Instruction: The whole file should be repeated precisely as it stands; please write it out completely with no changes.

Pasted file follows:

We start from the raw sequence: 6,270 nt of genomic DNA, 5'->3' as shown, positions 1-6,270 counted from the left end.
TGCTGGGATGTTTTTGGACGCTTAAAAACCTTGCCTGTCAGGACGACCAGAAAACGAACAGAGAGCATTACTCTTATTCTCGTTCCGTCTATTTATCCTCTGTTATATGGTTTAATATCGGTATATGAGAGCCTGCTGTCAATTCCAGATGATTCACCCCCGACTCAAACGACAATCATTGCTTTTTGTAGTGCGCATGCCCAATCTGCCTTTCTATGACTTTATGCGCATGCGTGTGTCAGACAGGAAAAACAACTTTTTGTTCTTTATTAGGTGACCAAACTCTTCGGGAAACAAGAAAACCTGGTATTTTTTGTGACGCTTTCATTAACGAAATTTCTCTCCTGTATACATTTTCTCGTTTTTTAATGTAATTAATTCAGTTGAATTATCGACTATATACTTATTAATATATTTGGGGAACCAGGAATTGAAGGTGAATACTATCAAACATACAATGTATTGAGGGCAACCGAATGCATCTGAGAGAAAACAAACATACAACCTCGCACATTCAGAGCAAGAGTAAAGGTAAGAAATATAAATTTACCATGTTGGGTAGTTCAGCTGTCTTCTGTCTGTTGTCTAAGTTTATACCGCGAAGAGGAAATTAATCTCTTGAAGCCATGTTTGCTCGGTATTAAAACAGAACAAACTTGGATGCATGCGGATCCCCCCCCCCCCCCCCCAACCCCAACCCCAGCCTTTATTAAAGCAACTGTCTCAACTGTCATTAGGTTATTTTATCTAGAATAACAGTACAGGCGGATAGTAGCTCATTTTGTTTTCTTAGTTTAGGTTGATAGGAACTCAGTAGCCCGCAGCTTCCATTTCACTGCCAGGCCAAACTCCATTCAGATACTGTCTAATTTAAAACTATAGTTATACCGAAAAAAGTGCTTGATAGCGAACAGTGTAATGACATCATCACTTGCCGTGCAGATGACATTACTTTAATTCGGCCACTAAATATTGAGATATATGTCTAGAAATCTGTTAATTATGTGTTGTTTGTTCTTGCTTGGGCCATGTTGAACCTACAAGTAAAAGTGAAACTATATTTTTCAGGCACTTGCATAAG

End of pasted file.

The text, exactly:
We start from the raw sequence: 6,270 nt of genomic DNA, 5'->3' as shown, positions 1-6,270 counted from the left end.
TGCTGGGATGTTTTTGGACGCTTAAAAACCTTGCCTGTCAGGACGACCAGAAAACGAACAGAGAGCATTACTCTTATTCTCGTTCCGTCTATTTATCCTCTGTTATATGGTTTAATATCGGTATATGAGAGCCTGCTGTCAATTCCAGATGATTCACCCCCGACTCAAACGACAATCATTGCTTTTTGTAGTGCGCATGCCCAATCTGCCTTTCTATGACTTTATGCGCATGCGTGTGTCAGACAGGAAAAACAACTTTTTGTTCTTTATTAGGTGACCAAACTCTTCGGGAAACAAGAAAACCTGGTATTTTTTGTGACGCTTTCATTAACGAAATTTCTCTCCTGTATACATTTTCTCGTTTTTTAATGTAATTAATTCAGTTGAATTATCGACTATATACTTATTAATATATTTGGGGAACCAGGAATTGAAGGTGAATACTATCAAACATACAATGTATTGAGGGCAACCGAATGCATCTGAGAGAAAACAAACATACAACCTCGCACATTCAGAGCAAGAGTAAAGGTAAGAAATATAAATTTACCATGTTGGGTAGTTCAGCTGTCTTCTGTCTGTTGTCTAAGTTTATACCGCGAAGAGGAAATTAATCTCTTGAAGCCATGTTTGCTCGGTATTAAAACAGAACAAACTTGGATGCATGCGGATCCCCCCCCCCCCCCCCCAACCCCAACCCCAGCCTTTATTAAAGCAACTGTCTCAACTGTCATTAGGTTATTTTATCTAGAATAACAGTACAGGCGGATAGTAGCTCATTTTGTTTTCTTAGTTTAGGTTGATAGGAACTCAGTAGCCCGCAGCTTCCATTTCACTGCCAGGCCAAACTCCATTCAGATACTGTCTAATTTAAAACTATAGTTATACCGAAAAAAGTGCTTGATAGCGAACAGTGTAATGACATCATCACTTGCCGTGCAGATGACATTACTTTAATTCGGCCACTAAATATTGAGATATATGTCTAGAAATCTGTTAATTATGTGTTGTTTGTTCTTGCTTGGGCCATGTTGAACCTACAAGTAAAAGTGAAACTATATTTTTCAGGCACTTGCATAAG